You can check Powershell has been configured successfully by running the command winrm quickconfig.


By default, port 5985 and/or port 5986 must be opened from the Opsview monitoring server to the Windows host you wish to check. WinRM utilises the HTTP/HTTPS protocol and can be configured to use certificates to secure the data in transit.

Test to ensure the service is listening run:

For HTTP: netstat -an | findstr 5985
For HTTPS: netstat -an | findstr 5986

When using basic authentication with WinRM, the following commands must also be entered on the windows host:

winrm set winrm/config/service/auth '@{Basic="true"}'
winrm set winrm/config/service '@{AllowUnencrypted="true"}'
winrm set winrm/config/client/auth '@{Basic="true"}'

If you see a 500 error (which is a known issue on Windows Server 2016) you may need to install WinRM-IIS-Ext. Run the following command Add-WindowsFeature winrm-IIS-Ext.

Test connectivity from the orchestrator/collector to the windows host. Substitute for the IP of the windows host. A return of 0 means the connectivity is ok.

For HTTP: nc -z -w1 <ip> 5985;echo $?
For HTTPS: nc -z -w1 <ip> 5986;echo $?


Opsview 6.0 onwards will have the winrm package installed automatically and have the check_by_winrm.py plugin installed by default. This plugin is used by monitoring plugins to be run on the Windows Host.

check_by_winrm.py usage is as follows:

$ ./check_by_winrm.py
-H <HOST>: The IP address or resolvable name of the Windows host
-P <PORT>: The TCP port for connecting to the Windows host. Defaults to 5985 (HTTP) or 5986 (HTTPS)
-u <USER>: The Windows username; required unless using certificate transport
-p <PASS>: The Windows password; required unless using certificate transport or pre-authenticated kerberos transport
-t <TRANSPORT>: The authentication mechanism. One of: basic|certificate|kerberos|ntlm|credssp
-s <SCHEME>: Either HTTP or HTTPS
-i: Ignore certificate validation errors when using HTTPS
-C <CA_CERT_PATH>: The CA certificate (bundle) to be used for validating the HTTPS certificate on the server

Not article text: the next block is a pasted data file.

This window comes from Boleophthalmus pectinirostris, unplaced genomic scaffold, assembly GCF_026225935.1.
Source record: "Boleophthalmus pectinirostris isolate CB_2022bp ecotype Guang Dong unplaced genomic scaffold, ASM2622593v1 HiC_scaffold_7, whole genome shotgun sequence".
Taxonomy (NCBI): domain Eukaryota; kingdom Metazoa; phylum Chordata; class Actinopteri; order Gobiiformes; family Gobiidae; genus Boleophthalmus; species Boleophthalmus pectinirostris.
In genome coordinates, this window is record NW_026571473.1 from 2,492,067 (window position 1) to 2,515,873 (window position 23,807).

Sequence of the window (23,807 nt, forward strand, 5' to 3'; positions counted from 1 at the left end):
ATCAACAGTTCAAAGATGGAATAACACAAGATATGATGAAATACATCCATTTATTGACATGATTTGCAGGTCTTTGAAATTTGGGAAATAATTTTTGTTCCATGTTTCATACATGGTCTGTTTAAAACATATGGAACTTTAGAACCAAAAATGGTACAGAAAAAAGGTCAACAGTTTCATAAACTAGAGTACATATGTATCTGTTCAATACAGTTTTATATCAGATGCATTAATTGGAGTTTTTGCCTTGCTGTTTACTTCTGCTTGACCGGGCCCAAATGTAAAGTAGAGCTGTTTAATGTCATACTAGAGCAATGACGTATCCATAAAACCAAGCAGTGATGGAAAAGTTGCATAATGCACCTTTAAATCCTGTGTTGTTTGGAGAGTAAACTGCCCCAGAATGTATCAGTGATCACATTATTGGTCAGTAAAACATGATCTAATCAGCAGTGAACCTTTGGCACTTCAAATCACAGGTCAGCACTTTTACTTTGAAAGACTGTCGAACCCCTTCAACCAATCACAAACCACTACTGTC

-c <CERT_PATH>: The client certificate when using certificate transport
-k <CERT_KEY_PATH>: The client certificate key when using certificate transport
-D: Whether kerberos delegation should be used (default: False). This enables the PowerShell script to use your Kerberos ticket to jump to other hosts. Only useful when using Kerberos transport.
-r: The read timeout seconds when reading back from the WinRM connection
-o: The operation timeout seconds when waiting for a WinRM operation to complete
<SCRIPT>: The name of the powershell script to execute. This should be either relative to CWD, absolute, or relative to the plugins.d directory
<PARAMS>: The parameters to pass to the powershell script, if required.

Example Usage:

$ check_by_winrm.py -H '' -u 'windows_user' -p 'windows_password' -t 'basic' -s http check_windows_base.ps1 -m cpu_usage

WinRM Host Variables

check_by_winrm.py uses the WINRM_TRANSPORT variables. These variables are:

  • WINRM_TRANSPORT - Authentication Transport Type - One of: Basic, Certificate, Kerberos, NTLM, or CredSSP
  • WINRM_TRANSPORT:1 - Username for Windows user
  • WINRM_TRANSPORT:2 - Password for Windows user
  • WINRM_TRANSPORT:4 - Extra Arguments - Can be used for any additional arguments for check_by_winrm.py

These should be set on each host that uses check_by_winrm.py

Reload to submit your changes. Any hosts configured with Opspacks that use check_by_winrm.py should now be able to remotely run their Powershell monitoring plugins. See the Opspacks section for more details.